Spring Boot is a popular framework for building microservices and web applications. One of its key features is its ability to easily connect to a variety of databases. In this blog post, we’ll walk through how to connect your Spring Boot application to a MySQL database. We will use Spring Data JPA to perform basic CRUD operations, and we’ll also take a look at how to handle transactions.

Setting Up MySQL

Before we get started, we need to have a MySQL database set up. If you don’t have one already, you can download and install MySQL from the official website. Once you have MySQL installed, log in to the MySQL command-line client using the following command:

mysql -u root -p

Next, create a database for your Spring Boot application by running the following command:

CREATE DATABASE spring_boot_db;

Adding Dependencies to Your Project

To connect your Spring Boot application to a MySQL database, you’ll need to add the following dependencies to your project:



Configuring the Connection to MySQL

To configure the connection to your MySQL database, you’ll need to add the following properties to your application.properties file:


Here, we’re specifying the URL of the database, the username, and the password. The show-sql property is set to true so that we can see the SQL statements generated by JPA in the logs. The ddl-auto property is set to update, which means that the database schema will be automatically updated if the model changes.

Creating the Entity Class

Now that we have the basic setup in place, let’s create an entity class that represents the data we’ll be storing in our database. For this example, we’ll create a simple User entity with three fields: id, username, and email.

public class User {
  @GeneratedValue(strategy = GenerationType.IDENTITY)
  private Long id;
  private String username;
  private String email;
  // Getters and setters

Note that the id field is annotated with @Id to indicate that it’s the primary key of the table. The @GeneratedValue annotation is used to specify that the value of the id field should be generated automatically by the database.

Creating the Repository

Next, we’ll create a repository to handle the CRUD operations for the User entity. We’ll extend the JpaRepository interface, which provides a convenient way to interact with the database.

public interface UserRepository extends JpaRepository<User, Long> {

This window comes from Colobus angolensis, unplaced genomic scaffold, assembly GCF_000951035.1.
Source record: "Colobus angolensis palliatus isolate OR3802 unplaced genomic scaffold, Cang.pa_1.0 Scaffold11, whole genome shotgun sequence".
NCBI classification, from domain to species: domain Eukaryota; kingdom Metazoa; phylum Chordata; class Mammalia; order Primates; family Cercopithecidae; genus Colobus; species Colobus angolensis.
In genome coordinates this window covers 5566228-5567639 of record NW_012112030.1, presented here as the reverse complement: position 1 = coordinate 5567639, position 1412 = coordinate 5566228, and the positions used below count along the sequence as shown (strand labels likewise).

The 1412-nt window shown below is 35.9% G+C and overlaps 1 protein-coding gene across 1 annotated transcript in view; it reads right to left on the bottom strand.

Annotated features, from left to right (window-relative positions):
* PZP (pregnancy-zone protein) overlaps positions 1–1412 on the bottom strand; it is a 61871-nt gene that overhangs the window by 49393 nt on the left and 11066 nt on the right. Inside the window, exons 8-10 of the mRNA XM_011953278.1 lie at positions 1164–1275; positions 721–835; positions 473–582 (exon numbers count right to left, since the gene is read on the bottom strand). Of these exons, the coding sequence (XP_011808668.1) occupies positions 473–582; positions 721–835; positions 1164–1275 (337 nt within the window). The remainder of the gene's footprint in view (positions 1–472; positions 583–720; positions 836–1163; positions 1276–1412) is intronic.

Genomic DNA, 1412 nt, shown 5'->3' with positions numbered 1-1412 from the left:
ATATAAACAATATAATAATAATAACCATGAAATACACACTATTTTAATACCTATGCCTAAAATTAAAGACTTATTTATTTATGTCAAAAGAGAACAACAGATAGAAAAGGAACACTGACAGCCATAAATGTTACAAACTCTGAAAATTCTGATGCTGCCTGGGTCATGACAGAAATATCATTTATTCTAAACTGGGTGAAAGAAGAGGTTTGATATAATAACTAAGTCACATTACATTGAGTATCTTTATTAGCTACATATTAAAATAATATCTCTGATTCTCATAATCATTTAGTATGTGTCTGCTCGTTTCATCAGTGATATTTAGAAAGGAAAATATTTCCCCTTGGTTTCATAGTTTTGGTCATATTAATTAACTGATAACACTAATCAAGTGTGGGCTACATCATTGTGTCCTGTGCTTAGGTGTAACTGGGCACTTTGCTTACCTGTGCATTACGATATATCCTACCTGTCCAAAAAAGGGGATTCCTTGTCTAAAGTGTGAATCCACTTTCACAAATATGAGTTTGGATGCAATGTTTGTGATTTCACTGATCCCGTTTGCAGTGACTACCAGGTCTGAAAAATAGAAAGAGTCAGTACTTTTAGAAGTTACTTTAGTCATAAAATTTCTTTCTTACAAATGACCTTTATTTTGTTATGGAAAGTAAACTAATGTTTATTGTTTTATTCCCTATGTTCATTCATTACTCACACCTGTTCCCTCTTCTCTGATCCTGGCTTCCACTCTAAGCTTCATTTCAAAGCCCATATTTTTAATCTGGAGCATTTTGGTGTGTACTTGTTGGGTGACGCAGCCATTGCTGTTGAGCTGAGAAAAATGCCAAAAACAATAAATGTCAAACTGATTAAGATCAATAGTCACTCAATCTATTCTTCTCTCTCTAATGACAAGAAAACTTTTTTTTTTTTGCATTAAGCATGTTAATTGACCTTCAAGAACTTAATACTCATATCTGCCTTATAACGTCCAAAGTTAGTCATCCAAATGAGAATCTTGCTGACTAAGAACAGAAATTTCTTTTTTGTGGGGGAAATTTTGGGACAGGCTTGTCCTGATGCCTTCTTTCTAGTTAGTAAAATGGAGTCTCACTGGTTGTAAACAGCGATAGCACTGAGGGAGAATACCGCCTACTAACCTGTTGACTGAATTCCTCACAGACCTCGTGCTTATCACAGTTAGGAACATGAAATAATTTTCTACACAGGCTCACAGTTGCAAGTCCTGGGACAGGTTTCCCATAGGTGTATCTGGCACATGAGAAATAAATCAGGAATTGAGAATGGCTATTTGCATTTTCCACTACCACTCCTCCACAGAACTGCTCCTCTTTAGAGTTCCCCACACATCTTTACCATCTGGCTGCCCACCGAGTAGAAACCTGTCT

Creating the Service

Now that we have the repository in place, we’ll create a service that uses it to perform CRUD operations on the User entity.

public class UserService {

  private final UserRepository userRepository;

  public UserService(UserRepository userRepository) {
    this.userRepository = userRepository;

  public User createUser(User user) {
    return userRepository.save(user);

  public User findUserById(Long id) {
    return userRepository.findById(id).orElse(null);

  public List<User> findAllUsers() {
    return userRepository.findAll();

  public User updateUser(User user) {
    return userRepository.save(user);

  public void deleteUser(Long id) {

Here, we’re using the UserRepository to perform basic CRUD operations on the User entity. The save method is used for both creating and updating a user, and the findById method is used to retrieve a user by its id.

Handling Transactions

In a real-world application, you’ll often need to perform multiple database operations in a single transaction. For example, you may want to insert a new user and update another user in a single transaction. To handle transactions in Spring Boot, you can simply annotate your service method with @Transactional.

public User createAndUpdateUser(User userToCreate, User userToUpdate) {
  User createdUser = userRepository.save(userToCreate);
  userToUpdate.setUsername(userToUpdate.getUsername() + "_updated");
  User updatedUser = userRepository.save(userToUpdate);
  return createdUser;

In this example, if either the insert or the update operation fails, the entire transaction will be rolled back and the database will remain unchanged.


In this blog post, we’ve covered how to connect a Spring Boot application to a MySQL database and perform basic CRUD operations. We’ve also looked at how to handle transactions in Spring Boot. With these basics in place, you should be able to build a fully functional database-backed application using Spring Boot.

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